What are the Best Substitutes for Salt?

Concerned about your salt intake? Here are some of the substitutes for salt that are currently available and what you need to know about them.

Are you one of the many Americans who gets more than the recommended amount of sodium each day? Although the American Heart Association recommends consuming no more than 3,000 milligrams of sodium per day, the average American takes in almost twice that quantity on a daily basis. It seems that Americans love the taste of salt and those familiar white crystals can be found in abundance in most processed American foods. Fortunately, word is out about the negative health effects of high sodium consumption and people are becoming aware of the dangers of excessive salt in their food. That’s why more many salt lovers are looking for a substitute for salt that can make their food taste less bland while keeping their sodium intake in check.

Why is high sodium intake such a problem? In a study published in 2007 in the British Medical Journal, it was shown that participants who consumed a lower sodium diet had a twenty-five percent reduction in their risk of heart disease ten to fifteen years later. According to the results of this study, a good tasting substitute for salt might have a significant impact on the incidence of heart disease in this country.

What available options are there when it comes to finding the best salt substitute? Conventional salt crystals found in the salt shaker on your table are made up of sodium chloride crystals. It’s the sodium portion of these crystals that can cause undesirable effects such as elevated blood pressure and an increased risk of heart disease. The solution some companies have come up with as a substitute for salt is to combine chloride with potassium to create a potassium chloride salt substitute. These salt substitutes are available in most grocery stores under a variety of names such as NoSalt.

There are two problems with potassium chloride salt substitutes. Use of potassium salts can be a problem for people with kidney disease and diabetes since these groups may have problems eliminating the excess potassium from the body. When potassium builds up in the body, it can have life threatening results. Most people with normal kidneys are able to easily eliminate excess potassium so that potassium chloride salt substitutes pose no risk. The second problem is the taste. Many people find potassium chloride salt substitutes to be a poor substitute for the real thing. They’re often described as having a bitter aftertaste.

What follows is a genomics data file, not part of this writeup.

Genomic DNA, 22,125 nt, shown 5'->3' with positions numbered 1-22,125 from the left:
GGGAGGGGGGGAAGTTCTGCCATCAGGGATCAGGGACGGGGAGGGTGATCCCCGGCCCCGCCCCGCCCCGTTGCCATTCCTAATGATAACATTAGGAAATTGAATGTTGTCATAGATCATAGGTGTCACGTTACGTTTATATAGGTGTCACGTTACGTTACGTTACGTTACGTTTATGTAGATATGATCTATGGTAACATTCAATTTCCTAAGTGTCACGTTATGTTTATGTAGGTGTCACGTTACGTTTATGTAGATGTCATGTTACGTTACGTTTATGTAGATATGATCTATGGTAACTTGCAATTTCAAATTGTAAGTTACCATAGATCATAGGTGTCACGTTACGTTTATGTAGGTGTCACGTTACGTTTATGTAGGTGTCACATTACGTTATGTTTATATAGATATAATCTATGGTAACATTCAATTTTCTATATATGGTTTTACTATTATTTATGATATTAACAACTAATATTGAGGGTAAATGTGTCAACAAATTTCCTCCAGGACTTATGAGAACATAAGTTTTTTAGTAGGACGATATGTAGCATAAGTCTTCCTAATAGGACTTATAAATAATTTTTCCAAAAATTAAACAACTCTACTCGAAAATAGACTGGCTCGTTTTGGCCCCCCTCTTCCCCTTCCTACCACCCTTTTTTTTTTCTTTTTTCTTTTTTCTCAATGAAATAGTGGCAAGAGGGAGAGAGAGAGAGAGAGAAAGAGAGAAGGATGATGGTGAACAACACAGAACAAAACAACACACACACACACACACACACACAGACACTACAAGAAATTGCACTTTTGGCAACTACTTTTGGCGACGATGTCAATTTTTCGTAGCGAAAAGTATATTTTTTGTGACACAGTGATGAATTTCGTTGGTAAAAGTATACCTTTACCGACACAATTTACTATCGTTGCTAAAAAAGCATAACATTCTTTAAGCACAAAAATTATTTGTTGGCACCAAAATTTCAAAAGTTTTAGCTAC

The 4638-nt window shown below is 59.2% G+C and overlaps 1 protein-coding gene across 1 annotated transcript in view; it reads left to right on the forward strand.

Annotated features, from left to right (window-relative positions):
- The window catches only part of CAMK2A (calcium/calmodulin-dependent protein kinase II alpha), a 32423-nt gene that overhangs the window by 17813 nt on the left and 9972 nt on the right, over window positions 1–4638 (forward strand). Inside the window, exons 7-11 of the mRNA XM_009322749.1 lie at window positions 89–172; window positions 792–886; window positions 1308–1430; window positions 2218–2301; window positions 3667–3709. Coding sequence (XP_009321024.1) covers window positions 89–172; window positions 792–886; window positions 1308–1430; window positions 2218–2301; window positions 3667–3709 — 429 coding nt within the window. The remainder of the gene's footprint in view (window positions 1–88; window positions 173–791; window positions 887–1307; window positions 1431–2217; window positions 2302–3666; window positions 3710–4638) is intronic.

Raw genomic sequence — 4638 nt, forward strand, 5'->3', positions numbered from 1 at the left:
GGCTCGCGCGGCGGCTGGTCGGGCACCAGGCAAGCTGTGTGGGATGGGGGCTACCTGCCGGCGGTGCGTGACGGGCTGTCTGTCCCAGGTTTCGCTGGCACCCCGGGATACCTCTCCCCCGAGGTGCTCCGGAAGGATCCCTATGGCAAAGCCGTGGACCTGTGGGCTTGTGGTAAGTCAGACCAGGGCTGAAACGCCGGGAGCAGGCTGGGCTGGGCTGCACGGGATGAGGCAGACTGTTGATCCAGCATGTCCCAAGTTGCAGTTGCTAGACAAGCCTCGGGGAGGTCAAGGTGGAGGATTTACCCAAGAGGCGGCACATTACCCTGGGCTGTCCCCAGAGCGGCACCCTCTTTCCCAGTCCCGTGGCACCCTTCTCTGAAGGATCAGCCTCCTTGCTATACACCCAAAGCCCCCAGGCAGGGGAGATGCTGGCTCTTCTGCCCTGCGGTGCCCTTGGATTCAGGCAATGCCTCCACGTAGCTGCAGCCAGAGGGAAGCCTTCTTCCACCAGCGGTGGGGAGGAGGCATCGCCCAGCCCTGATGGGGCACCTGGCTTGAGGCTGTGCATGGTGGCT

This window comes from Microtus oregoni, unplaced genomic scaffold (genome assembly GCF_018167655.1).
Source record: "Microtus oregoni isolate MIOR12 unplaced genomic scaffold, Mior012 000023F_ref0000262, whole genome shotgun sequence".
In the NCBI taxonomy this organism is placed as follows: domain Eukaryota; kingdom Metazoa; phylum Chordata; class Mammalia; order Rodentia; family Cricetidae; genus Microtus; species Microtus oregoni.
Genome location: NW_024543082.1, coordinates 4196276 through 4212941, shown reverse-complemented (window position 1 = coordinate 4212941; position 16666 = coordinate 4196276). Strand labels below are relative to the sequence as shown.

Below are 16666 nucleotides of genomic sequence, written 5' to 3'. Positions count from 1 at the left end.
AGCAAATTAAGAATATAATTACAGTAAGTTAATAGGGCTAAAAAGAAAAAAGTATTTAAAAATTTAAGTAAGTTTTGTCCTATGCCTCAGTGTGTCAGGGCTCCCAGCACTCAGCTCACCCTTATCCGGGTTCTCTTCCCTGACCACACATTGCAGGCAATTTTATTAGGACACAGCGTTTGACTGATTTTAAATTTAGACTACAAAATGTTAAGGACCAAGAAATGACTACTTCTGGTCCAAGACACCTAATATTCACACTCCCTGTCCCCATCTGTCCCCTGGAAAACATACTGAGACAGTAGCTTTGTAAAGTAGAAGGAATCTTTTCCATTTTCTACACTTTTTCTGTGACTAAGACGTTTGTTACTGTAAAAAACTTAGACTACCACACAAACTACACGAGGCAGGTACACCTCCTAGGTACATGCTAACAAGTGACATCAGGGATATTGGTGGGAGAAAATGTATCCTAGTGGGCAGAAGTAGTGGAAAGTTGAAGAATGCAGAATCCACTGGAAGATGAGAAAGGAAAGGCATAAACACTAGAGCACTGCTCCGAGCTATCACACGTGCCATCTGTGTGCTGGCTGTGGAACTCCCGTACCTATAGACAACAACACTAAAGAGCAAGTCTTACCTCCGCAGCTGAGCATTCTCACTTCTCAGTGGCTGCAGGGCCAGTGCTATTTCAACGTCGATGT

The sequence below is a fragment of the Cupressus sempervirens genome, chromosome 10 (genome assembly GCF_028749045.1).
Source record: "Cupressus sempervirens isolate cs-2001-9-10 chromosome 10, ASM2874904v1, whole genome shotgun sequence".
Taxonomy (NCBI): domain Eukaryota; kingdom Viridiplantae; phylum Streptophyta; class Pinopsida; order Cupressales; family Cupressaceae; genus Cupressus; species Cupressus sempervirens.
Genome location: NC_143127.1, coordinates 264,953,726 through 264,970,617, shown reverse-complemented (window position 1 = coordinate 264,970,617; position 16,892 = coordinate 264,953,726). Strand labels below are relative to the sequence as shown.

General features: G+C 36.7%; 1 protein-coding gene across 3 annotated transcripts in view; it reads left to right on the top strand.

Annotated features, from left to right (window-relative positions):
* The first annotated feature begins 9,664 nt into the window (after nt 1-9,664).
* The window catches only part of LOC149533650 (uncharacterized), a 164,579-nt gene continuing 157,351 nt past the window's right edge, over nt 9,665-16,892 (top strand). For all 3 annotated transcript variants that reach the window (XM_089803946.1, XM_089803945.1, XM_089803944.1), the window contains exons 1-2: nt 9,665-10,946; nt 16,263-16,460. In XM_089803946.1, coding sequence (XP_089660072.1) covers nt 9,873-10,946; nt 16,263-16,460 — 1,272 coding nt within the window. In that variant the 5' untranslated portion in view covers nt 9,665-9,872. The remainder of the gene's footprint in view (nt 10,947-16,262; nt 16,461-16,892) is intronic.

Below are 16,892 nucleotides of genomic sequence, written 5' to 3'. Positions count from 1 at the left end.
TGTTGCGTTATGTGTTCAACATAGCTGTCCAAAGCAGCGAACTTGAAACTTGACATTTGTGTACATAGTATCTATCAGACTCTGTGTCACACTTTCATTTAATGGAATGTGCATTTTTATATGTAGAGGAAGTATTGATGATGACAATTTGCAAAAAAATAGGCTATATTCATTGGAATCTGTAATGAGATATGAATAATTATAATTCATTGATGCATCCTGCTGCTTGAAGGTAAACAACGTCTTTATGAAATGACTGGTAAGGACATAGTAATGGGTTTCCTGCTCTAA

If potassium chloride salt substitutes aren’t a good option, what other choices do you have? At your grocery store, you can usually find a selection of light salts which are made up of half sodium chloride and half potassium chloride. These salt substitutes still may not be suitable for those with kidney disease, but for the normal person, this may be a viable alternative from a taste standpoint. They have a more believable salt like taste since they contain actual sodium chloride. Keep in mind that if you use light salt in abundance, your sodium intake may still be excessive. Even these substitutes for salt should be used in moderation.

Possibly the best salt substitute to use are some of the herbal based salt-free seasonings that can be found in the spice section of your grocery store. These salt-free seasonings use a variety of herbs and spices mixed together to add flavor to food and can be an excellent substitute for salt from a taste standpoint. You can even create your own salt free seasonings by experimenting with herb combinations that satisfy your own tastes. You may initially miss the salt taste you’re accustomed to when using these blends, but over several weeks your tongue will adapt and you’ll soon find yourself preferring these substitutes for salt over the real thing.

If you’re trying to reduce your sodium intake, there are viable substitutes for salt available. Experiment a bit and see what salt free option is right for you.

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  1. Very useful information. Whenever I munch on excessive potato chips i feel somewhat jittery and anxious. I know the salt ( and MSG) causes this, but when cravings set in, I give in.

    You haven’t mentioned sea salt? How good or bad is this?

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